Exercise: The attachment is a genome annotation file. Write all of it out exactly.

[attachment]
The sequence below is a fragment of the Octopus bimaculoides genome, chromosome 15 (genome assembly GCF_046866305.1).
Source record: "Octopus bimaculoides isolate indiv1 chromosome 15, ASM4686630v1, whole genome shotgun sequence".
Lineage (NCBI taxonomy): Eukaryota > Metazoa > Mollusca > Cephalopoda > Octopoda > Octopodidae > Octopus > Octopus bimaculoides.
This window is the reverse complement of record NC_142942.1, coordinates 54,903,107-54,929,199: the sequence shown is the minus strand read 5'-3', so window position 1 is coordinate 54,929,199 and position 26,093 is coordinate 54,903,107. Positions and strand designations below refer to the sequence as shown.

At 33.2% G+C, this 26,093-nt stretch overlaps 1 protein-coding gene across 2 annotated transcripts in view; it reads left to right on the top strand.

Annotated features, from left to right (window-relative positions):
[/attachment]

The sequence below is a fragment of the Octopus bimaculoides genome, chromosome 15 (genome assembly GCF_046866305.1).
Source record: "Octopus bimaculoides isolate indiv1 chromosome 15, ASM4686630v1, whole genome shotgun sequence".
Lineage (NCBI taxonomy): Eukaryota > Metazoa > Mollusca > Cephalopoda > Octopoda > Octopodidae > Octopus > Octopus bimaculoides.
This window is the reverse complement of record NC_142942.1, coordinates 54,903,107-54,929,199: the sequence shown is the minus strand read 5'-3', so window position 1 is coordinate 54,929,199 and position 26,093 is coordinate 54,903,107. Positions and strand designations below refer to the sequence as shown.

At 33.2% G+C, this 26,093-nt stretch overlaps 1 protein-coding gene across 2 annotated transcripts in view; it reads left to right on the top strand.

Annotated features, from left to right (window-relative positions):